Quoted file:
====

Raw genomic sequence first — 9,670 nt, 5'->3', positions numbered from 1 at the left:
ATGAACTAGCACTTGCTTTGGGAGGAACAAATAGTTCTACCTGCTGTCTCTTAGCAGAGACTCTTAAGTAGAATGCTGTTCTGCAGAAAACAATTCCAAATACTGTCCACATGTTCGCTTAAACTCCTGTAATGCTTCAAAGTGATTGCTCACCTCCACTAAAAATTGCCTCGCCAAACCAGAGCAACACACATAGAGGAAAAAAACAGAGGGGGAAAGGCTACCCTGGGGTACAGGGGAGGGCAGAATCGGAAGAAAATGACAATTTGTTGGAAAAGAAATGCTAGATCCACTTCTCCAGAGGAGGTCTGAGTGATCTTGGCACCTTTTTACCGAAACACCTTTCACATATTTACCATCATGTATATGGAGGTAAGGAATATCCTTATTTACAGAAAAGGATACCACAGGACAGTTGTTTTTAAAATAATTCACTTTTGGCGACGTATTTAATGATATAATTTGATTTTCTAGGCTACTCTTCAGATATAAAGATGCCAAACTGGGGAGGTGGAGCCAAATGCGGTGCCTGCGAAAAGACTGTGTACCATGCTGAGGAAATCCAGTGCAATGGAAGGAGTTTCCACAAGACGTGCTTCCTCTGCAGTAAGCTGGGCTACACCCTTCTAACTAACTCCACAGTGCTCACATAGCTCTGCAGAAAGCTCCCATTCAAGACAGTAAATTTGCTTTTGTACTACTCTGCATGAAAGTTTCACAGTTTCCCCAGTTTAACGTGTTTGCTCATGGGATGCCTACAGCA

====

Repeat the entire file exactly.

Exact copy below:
Raw genomic sequence first — 9,670 nt, 5'->3', positions numbered from 1 at the left:
ATGAACTAGCACTTGCTTTGGGAGGAACAAATAGTTCTACCTGCTGTCTCTTAGCAGAGACTCTTAAGTAGAATGCTGTTCTGCAGAAAACAATTCCAAATACTGTCCACATGTTCGCTTAAACTCCTGTAATGCTTCAAAGTGATTGCTCACCTCCACTAAAAATTGCCTCGCCAAACCAGAGCAACACACATAGAGGAAAAAAACAGAGGGGGAAAGGCTACCCTGGGGTACAGGGGAGGGCAGAATCGGAAGAAAATGACAATTTGTTGGAAAAGAAATGCTAGATCCACTTCTCCAGAGGAGGTCTGAGTGATCTTGGCACCTTTTTACCGAAACACCTTTCACATATTTACCATCATGTATATGGAGGTAAGGAATATCCTTATTTACAGAAAAGGATACCACAGGACAGTTGTTTTTAAAATAATTCACTTTTGGCGACGTATTTAATGATATAATTTGATTTTCTAGGCTACTCTTCAGATATAAAGATGCCAAACTGGGGAGGTGGAGCCAAATGCGGTGCCTGCGAAAAGACTGTGTACCATGCTGAGGAAATCCAGTGCAATGGAAGGAGTTTCCACAAGACGTGCTTCCTCTGCAGTAAGCTGGGCTACACCCTTCTAACTAACTCCACAGTGCTCACATAGCTCTGCAGAAAGCTCCCATTCAAGACAGTAAATTTGCTTTTGTACTACTCTGCATGAAAGTTTCACAGTTTCCCCAGTTTAACGTGTTTGCTCATGGGATGCCTACAGCA